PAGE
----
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Tornado hit Uptown went over river to Algiers, NWS confirms

The National Weather Service confirmed that a tornado touched down in New Orleans Wednesday for the first time since 2019.

NEW ORLEANS — The National Weather Service says that, yes, it was a full tornado that passed through New Orleans in the early hours of Wednesday morning, causing damage across the city. 

Lauren Nash, the Warning Coordinator for the National Weather Service in New Orleans, made the announcement. 

It was an EF-0 tornado, with top winds of about 85 mph. 

Nash said the tornado first touched down around 2:05 a.m. in the Carrollton and Claiborne area, doing mostly tree damage before heading east, over the Amtrak building, where it caused roof damage.

"It then tracked southeast, knocking down trees and branches in the Central Business District, and eventually it crossed the Mississippi River into Algiers," Nash said. "It knocked down trees and power poles before and doing some minor damage there before lifting near the Naval Support Center around 2:12 a.m."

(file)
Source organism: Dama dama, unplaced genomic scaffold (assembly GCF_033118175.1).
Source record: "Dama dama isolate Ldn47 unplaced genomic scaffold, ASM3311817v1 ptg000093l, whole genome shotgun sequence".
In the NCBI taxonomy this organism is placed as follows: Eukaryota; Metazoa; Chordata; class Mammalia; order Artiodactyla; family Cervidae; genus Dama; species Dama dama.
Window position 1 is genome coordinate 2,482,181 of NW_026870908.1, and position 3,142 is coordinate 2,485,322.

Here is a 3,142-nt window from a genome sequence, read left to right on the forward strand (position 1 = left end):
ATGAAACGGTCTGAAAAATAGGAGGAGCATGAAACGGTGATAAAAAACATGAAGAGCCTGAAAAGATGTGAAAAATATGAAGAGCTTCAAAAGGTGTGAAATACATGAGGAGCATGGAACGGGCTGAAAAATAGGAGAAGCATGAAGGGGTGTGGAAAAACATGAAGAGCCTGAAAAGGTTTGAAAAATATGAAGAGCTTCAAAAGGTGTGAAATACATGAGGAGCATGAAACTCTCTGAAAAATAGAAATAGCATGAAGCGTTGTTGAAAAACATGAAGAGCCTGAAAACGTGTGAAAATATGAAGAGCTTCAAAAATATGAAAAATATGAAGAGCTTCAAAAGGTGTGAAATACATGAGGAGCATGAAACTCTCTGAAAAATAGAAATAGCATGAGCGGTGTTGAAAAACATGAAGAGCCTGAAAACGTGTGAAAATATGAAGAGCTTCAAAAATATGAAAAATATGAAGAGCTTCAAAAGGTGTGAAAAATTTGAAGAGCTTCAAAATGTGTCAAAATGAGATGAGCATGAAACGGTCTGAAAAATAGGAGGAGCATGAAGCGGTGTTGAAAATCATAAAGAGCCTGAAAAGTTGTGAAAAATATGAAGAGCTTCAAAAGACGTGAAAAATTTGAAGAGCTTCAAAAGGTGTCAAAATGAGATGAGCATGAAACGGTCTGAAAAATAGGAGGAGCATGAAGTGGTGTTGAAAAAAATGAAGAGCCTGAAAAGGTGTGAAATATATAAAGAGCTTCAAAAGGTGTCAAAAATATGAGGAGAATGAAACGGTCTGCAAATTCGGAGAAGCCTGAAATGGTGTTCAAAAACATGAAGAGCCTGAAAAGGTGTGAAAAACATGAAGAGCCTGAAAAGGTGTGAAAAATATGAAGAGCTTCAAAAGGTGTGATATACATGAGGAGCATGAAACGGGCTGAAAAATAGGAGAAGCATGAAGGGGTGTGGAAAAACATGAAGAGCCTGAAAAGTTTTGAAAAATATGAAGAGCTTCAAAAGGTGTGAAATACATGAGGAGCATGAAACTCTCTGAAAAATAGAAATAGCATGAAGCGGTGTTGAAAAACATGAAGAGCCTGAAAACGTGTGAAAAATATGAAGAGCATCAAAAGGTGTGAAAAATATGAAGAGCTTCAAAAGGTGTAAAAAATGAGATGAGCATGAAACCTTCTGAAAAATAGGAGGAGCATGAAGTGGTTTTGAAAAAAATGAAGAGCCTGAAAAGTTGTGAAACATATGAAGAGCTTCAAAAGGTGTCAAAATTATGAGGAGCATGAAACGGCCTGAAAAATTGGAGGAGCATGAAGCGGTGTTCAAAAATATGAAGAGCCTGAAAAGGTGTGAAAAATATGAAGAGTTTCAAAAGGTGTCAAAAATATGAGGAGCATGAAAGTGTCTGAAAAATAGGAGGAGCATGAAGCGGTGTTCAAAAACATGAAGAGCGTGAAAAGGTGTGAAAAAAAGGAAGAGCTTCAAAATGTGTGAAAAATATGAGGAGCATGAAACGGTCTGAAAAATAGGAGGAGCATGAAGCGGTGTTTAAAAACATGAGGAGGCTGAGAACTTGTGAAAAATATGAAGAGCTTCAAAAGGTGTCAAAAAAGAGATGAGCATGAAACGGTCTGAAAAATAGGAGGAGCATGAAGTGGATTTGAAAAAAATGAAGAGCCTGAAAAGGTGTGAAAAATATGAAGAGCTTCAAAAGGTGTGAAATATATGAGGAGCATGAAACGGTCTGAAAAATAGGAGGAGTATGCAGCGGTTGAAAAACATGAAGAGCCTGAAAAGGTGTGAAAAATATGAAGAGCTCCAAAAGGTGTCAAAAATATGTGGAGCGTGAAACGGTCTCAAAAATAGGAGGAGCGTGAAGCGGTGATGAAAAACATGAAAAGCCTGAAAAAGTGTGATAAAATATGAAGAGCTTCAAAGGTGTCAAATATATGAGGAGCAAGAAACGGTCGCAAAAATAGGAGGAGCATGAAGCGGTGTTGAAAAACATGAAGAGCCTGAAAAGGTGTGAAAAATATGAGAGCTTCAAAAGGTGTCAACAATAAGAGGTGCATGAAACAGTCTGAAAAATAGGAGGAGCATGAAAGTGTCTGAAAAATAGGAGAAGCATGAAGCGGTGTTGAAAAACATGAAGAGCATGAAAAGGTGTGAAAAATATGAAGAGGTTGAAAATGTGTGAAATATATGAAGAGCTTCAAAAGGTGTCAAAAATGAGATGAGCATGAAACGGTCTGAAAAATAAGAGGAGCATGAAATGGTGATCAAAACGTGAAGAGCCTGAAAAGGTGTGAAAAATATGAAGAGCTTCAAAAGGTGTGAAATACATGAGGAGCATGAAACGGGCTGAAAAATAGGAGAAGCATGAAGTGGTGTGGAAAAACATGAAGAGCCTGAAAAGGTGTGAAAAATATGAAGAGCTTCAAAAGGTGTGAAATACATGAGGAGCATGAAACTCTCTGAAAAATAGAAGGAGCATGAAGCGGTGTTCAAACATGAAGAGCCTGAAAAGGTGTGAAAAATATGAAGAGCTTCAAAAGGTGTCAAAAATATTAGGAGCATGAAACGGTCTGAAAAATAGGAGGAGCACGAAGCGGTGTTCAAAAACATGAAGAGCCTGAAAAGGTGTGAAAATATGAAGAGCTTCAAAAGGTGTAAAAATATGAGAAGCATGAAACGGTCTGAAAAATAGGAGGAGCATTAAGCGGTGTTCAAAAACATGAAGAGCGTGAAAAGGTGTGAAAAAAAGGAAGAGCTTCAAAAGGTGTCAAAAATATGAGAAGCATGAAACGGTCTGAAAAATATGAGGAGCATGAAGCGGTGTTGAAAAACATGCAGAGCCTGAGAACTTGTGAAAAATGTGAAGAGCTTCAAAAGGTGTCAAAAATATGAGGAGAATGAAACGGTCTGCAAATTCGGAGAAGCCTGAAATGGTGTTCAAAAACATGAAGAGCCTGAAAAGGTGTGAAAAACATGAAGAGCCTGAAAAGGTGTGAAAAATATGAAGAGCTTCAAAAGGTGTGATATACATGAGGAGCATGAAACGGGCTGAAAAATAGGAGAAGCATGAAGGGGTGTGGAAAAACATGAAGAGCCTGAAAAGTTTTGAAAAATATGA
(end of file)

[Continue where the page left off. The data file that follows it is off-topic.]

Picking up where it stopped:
According to Nash's timeline, the tornado made its way from Uptown, through the Central Business District and across the river to Algiers in about 7 minutes time.

Credit: WWLTV

Nash said the last tornado in New Orleans was in summer 2019 in the French Quarter. 

The tornado warning was issued just after 2 a.m. during the back end of a days-long series of severe thunderstorms that rolled over the metro area.

In its wake, the tornado left damage and debris, but no injuries. Power outages peaked just after it passed, with close to 15,000 Entergy customers without power in the metro area. Most of those customers had electricity restored within a few hours, though some customers in the harder-hit areas remain without power.

Entergy estimates that power will be restored to the Carrollton area by 9 p.m. and to Algiers by 6 p.m.

After a possible tornado has passed through an area, the National Weather Service sends a team to evaluate the damage in order to determine how fast the cyclone was spinning. If wind speeds hit at least 65 mph, it's considered an EF 0 tornado - the weakest category. 

The evaluations can take hours or days depending on the size of the debris field and how long a possible tornado touched down. 

"It's kind of like a puzzle," Nash said. "It doesn't happen very often here in a city environment."

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